The film also introduces Mycroft, Sherlock’s brother, played by Stephen Fry, as quite possibly more eccentric than Sherlock. However, it is to Mycroft that Sherlock trusts the health and welfare of Mary, after dropping her from a moving train into a lake to save her from Moriarty’s attack. Watson is quite distraught at Holmes’ cavalier treatment of his wife, until he realizes that Holmes was in complete control, timing things perfectly, and his actions were to protect Mary. Quite a lot of Holmes’ actions in the film are to protect Mary and John; John because he is Holmes’ only friend and Mary because she is important to John.

I, personally realized the film was doing “The Final Problem”, when Moriarty’s men attack on the train, but I still loved just how much Ritchie opened up that particular story and brought more to it. That Holmes sends John on an errand so he can sneak into Moriarty’s weapons factory in Germany speaks volumes of how much he cares. That John returns and immediately figures out how to rescue Holmes, not only shows his own intelligence, but his own feelings for Holmes.

The escape, with the gypsies through the forest was brilliant. First the  direction, using a stop-motion technique to freeze the action briefly, enabling the audience to actually follow it was brilliant. The complete chaos of the explosions, gunshots, and use of big guns (howitzers, etc) brings to mind World War I. There is also complete trust between Holmes and Watson, when at one point, Holmes twirls the stock of a gun, and Watson is right there to receive it as Holmes hands it off. It’s Watson who fires the weapon at Moriarty’s men.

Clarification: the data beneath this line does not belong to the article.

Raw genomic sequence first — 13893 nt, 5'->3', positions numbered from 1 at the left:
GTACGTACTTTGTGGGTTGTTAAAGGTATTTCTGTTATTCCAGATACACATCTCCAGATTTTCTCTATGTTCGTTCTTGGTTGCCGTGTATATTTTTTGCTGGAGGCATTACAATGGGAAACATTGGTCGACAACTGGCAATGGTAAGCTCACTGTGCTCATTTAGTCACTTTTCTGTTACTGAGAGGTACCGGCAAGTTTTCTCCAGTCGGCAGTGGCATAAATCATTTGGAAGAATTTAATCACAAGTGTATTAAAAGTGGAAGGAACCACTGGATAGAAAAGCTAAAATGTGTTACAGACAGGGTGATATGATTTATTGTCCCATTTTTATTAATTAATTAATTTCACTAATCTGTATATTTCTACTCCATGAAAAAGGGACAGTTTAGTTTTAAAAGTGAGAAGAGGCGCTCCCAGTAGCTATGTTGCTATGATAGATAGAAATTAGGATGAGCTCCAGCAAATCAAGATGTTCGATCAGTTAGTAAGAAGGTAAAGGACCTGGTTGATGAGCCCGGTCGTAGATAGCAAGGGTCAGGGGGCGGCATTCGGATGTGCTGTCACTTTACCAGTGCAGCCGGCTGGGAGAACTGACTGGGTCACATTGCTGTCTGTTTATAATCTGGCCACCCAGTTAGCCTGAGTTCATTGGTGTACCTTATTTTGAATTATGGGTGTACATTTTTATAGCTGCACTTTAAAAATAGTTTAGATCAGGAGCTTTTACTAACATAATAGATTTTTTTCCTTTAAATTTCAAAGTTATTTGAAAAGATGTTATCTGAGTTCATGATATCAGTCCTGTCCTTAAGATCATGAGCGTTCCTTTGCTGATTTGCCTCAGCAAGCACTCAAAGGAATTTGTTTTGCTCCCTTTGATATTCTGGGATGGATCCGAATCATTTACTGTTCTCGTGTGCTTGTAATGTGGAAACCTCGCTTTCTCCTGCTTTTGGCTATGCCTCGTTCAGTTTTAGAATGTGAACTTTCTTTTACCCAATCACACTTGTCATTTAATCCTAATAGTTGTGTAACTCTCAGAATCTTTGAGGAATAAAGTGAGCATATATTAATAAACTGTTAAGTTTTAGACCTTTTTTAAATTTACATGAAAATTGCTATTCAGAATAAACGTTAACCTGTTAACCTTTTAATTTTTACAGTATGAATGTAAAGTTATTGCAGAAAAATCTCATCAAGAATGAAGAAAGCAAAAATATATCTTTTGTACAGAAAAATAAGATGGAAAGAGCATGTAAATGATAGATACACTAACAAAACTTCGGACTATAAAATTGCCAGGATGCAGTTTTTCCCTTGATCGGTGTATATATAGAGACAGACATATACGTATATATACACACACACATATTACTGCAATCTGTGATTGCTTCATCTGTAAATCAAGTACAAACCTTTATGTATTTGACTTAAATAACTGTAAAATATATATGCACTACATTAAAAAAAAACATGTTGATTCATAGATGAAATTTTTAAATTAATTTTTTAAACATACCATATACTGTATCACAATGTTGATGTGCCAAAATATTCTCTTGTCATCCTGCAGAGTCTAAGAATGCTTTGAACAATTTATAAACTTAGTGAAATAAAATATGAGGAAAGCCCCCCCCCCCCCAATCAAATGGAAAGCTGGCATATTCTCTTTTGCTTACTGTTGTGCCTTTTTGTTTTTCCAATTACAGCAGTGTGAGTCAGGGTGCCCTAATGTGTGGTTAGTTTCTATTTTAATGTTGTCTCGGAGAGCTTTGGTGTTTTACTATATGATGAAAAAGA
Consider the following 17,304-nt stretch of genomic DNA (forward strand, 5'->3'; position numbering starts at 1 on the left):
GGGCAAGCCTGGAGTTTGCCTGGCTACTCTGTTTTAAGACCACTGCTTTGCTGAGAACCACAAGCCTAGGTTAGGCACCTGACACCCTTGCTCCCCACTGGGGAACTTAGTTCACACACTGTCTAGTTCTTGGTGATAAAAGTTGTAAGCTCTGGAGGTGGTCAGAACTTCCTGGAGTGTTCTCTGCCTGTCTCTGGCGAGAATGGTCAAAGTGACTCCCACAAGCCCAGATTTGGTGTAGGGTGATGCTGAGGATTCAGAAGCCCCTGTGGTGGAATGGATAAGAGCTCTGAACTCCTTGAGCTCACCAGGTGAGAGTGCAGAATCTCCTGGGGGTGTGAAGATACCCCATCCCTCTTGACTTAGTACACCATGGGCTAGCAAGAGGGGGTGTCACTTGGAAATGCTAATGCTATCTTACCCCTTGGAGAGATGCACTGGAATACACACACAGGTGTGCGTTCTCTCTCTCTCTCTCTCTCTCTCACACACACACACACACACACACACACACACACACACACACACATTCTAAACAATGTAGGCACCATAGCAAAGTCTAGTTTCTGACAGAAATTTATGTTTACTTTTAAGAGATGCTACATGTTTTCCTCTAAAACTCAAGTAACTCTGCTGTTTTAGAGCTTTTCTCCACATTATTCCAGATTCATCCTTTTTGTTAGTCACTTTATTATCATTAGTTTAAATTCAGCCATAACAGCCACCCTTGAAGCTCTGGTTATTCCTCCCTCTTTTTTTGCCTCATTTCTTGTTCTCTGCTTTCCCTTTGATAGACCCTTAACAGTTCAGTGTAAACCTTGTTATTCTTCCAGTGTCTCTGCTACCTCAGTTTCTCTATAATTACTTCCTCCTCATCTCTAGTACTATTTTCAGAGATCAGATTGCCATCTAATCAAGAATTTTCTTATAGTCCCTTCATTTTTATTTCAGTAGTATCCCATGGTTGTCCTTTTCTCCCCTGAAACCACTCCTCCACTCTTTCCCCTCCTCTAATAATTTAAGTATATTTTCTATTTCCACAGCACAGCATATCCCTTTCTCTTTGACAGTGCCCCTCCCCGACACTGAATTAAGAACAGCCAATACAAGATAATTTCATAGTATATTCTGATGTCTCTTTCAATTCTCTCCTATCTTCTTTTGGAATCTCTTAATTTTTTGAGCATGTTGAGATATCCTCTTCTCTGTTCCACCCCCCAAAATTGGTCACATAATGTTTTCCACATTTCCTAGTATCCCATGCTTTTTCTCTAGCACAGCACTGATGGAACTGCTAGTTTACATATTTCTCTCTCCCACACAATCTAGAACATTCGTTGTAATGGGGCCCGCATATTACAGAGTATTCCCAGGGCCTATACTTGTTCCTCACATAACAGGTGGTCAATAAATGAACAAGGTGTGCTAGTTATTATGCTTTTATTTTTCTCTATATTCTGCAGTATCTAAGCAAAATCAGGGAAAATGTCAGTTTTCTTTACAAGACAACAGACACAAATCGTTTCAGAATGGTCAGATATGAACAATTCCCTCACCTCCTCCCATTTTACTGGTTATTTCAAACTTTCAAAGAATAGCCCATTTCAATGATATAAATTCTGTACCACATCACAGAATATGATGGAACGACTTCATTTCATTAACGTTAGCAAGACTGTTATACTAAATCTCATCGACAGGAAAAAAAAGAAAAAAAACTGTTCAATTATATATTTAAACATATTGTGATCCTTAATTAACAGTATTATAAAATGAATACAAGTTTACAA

After escaping, Holmes, who’s been tortured, Watson, and Sim, their Gypsy companion, are in a railway car. Holmes stops breathing and his heart stops. Watson beats on his chest (this is a little premature – I don’t think even a doctor would know CPR in 1891) but is unsuccessful. Then he has a lightbulb moment – and uses Holmes’ wedding gift — pure adrenalin, that Holmes had extracted in an experiment, and Watson had seen Holmes use to revive Gladstone (Watson’s dog) after the dog ate something poisonous. The adrenalin works and Holmes jumps up, babbling of bad dreams. But the entire scene is brilliant. Watson pounds on Holmes’ chest crying that Holmes, “Bloody well not going to die on me!” and shouting at him to “come on”. Watson’s brief devastation as he realizes that his best friend has died, before the light bulb goes off, perfectly illustrates his caring for Holmes.